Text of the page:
I look back on that time in my life and I can see clearly how much of my yoke and all of my burden were carefully built by my own hands. I had expectations of myself and for my family that God had not saddled me with, and I was overwhelmed by all that I had so painstakingly built.

In a culture that continually sends the message that we should be more and do more (and more and more and more . . .), it is easy to find ourselves running a race God never meant for us. Is it possible that it’s difficult for us to believe that his yoke is easy and his burden is light because we have taken on far more for our families than God intended?

Count the cost. Re-evaluate. Then lay that burden down. Only then will we recognize that his yoke truly is easy and his burden light, just as he says.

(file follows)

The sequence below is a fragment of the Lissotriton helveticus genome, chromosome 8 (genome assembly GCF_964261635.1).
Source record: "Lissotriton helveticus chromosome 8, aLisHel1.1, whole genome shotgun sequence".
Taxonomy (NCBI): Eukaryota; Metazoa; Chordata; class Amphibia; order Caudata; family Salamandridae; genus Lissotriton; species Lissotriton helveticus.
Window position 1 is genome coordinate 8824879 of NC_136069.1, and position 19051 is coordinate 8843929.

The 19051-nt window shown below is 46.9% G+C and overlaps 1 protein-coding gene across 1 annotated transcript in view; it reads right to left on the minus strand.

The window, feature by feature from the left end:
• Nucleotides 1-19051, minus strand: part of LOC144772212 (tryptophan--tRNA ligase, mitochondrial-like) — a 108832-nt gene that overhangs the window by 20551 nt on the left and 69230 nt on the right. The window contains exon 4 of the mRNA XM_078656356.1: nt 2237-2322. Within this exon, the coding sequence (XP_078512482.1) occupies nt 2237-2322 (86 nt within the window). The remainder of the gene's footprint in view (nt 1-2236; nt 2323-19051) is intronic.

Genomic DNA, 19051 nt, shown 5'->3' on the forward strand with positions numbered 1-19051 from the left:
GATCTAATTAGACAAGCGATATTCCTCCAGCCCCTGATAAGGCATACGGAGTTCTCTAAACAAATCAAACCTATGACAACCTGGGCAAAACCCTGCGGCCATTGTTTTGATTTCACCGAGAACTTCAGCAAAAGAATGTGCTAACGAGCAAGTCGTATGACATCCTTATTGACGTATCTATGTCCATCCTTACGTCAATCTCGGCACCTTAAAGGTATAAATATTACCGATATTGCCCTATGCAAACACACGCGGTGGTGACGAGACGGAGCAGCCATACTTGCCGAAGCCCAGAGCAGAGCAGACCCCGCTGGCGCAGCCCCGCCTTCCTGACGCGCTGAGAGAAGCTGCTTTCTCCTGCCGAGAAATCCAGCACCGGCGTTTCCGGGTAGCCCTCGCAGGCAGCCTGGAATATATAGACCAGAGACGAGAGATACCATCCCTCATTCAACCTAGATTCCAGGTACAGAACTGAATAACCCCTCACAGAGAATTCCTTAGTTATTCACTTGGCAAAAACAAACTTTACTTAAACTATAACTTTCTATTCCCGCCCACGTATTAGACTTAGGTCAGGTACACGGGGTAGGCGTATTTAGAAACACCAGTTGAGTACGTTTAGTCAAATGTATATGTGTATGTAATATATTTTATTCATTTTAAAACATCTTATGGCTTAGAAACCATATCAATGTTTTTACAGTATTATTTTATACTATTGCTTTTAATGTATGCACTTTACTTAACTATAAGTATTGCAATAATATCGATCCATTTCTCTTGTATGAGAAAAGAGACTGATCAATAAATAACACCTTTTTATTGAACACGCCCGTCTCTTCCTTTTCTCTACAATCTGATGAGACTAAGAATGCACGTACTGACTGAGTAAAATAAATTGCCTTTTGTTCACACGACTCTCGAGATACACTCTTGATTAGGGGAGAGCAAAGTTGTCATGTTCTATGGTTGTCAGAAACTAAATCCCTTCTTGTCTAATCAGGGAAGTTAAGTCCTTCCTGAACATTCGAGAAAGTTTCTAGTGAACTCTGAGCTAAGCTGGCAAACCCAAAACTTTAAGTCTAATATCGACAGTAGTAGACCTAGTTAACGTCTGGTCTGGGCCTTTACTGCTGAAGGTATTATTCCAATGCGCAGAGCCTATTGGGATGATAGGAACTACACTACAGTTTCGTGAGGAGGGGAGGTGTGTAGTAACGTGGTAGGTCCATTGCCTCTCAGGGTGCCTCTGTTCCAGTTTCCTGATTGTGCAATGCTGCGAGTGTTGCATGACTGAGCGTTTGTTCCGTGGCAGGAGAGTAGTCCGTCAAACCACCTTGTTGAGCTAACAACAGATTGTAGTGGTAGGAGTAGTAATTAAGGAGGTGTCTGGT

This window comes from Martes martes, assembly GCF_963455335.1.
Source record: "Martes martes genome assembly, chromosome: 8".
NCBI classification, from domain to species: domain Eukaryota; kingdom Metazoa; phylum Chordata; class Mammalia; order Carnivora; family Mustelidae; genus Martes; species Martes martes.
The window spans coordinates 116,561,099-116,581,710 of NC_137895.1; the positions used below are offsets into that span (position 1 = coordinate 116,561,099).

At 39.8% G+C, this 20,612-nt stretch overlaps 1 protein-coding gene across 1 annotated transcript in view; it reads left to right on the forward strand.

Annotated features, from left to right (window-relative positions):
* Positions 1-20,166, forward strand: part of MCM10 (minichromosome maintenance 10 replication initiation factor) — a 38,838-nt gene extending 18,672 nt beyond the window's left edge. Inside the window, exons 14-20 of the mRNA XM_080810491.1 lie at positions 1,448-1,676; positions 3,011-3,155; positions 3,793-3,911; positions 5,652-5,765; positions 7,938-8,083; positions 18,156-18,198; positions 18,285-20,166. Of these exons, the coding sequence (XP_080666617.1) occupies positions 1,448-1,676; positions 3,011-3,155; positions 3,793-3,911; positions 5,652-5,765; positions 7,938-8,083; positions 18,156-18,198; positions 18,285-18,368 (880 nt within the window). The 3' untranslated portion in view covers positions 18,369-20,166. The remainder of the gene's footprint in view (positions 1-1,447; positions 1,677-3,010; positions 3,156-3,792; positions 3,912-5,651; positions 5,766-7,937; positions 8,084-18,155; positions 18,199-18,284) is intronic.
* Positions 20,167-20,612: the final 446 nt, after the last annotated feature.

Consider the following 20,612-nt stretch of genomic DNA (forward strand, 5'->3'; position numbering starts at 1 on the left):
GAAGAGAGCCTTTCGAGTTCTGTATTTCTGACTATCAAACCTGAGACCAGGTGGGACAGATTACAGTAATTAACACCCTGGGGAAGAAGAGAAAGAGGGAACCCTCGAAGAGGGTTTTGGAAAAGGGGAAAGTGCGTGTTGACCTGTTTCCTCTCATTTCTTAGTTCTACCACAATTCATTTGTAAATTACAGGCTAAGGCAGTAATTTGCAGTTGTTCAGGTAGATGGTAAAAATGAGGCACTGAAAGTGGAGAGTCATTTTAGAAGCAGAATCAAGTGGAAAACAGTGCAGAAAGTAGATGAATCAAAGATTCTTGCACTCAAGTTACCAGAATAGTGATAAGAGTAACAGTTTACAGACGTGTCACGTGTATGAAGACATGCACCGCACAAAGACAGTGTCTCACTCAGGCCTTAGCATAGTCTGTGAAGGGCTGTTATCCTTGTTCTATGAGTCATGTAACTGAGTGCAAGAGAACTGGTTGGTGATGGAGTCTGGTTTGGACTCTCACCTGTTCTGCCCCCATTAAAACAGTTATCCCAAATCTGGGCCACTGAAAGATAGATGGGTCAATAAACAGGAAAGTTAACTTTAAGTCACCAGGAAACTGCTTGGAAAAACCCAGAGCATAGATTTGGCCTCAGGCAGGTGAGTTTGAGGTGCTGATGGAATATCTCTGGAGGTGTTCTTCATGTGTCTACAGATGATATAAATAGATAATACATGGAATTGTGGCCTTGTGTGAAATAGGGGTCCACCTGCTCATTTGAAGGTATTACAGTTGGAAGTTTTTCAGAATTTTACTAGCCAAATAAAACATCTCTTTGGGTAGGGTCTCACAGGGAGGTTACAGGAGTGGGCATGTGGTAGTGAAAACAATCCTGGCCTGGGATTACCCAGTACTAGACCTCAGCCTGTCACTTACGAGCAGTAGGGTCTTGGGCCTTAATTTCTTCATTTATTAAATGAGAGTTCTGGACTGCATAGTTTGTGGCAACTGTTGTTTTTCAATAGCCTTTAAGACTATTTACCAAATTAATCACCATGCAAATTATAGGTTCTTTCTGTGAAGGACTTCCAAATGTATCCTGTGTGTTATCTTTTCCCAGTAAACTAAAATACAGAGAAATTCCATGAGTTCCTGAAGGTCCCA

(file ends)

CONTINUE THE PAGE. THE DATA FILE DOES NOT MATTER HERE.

“Come to me, all who labor and are heavy laden, and I will give you rest. Take my yoke upon you, and learn from me, for I am gentle and lowly in heart, and you will find rest for your souls. For my yoke is easy, and my burden is light.” Matthew 11:28-30

I know you’re tired. I am, too. Let’s agree to look ahead to seasons of parenting that can be eased by the reliable promises of God. He really does lighten our burdens, and as he does so, he uses “water cup guys” by way of people he daily puts in our path. Look for those people and you’ll discover him there. Pray and ask him to show you where you’re adding to the weight of your yoke. And yes, believe me when I say, this too shall pass.                                                                                                        

Kendra Fletcher is a mother of 8, speaker, and author. She is the author of Lost and Found: Losing Religion, Finding Grace, and Leaving Legalism, and she regularly writes for Key Life Ministries. The Fletchers reside in California, where they play in the Pacific Ocean as often as possible. Find her here:

Photo Credit: ©GettyImages/LightFieldStudios